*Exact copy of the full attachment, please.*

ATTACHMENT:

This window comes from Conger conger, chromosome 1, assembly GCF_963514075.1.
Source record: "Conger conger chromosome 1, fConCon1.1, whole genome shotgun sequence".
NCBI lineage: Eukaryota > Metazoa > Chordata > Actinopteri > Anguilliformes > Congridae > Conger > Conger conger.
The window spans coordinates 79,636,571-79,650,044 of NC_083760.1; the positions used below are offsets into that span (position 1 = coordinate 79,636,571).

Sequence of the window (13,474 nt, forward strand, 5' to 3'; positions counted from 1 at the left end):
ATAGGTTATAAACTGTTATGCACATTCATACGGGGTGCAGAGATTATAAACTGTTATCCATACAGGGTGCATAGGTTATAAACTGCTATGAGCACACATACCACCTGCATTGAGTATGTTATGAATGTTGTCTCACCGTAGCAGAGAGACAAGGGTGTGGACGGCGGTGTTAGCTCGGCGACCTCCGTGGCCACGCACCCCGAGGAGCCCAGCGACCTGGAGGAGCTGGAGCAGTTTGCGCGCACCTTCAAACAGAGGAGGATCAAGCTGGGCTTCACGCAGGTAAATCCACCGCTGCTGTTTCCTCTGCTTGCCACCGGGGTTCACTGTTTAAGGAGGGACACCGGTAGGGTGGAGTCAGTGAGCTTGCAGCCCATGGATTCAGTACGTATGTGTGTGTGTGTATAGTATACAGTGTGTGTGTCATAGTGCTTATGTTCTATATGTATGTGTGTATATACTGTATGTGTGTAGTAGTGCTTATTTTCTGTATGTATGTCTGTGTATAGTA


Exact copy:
This window comes from Conger conger, chromosome 1, assembly GCF_963514075.1.
Source record: "Conger conger chromosome 1, fConCon1.1, whole genome shotgun sequence".
NCBI lineage: Eukaryota > Metazoa > Chordata > Actinopteri > Anguilliformes > Congridae > Conger > Conger conger.
The window spans coordinates 79,636,571-79,650,044 of NC_083760.1; the positions used below are offsets into that span (position 1 = coordinate 79,636,571).

Sequence of the window (13,474 nt, forward strand, 5' to 3'; positions counted from 1 at the left end):
ATAGGTTATAAACTGTTATGCACATTCATACGGGGTGCAGAGATTATAAACTGTTATCCATACAGGGTGCATAGGTTATAAACTGCTATGAGCACACATACCACCTGCATTGAGTATGTTATGAATGTTGTCTCACCGTAGCAGAGAGACAAGGGTGTGGACGGCGGTGTTAGCTCGGCGACCTCCGTGGCCACGCACCCCGAGGAGCCCAGCGACCTGGAGGAGCTGGAGCAGTTTGCGCGCACCTTCAAACAGAGGAGGATCAAGCTGGGCTTCACGCAGGTAAATCCACCGCTGCTGTTTCCTCTGCTTGCCACCGGGGTTCACTGTTTAAGGAGGGACACCGGTAGGGTGGAGTCAGTGAGCTTGCAGCCCATGGATTCAGTACGTATGTGTGTGTGTGTATAGTATACAGTGTGTGTGTCATAGTGCTTATGTTCTATATGTATGTGTGTATATACTGTATGTGTGTAGTAGTGCTTATTTTCTGTATGTATGTCTGTGTATAGTA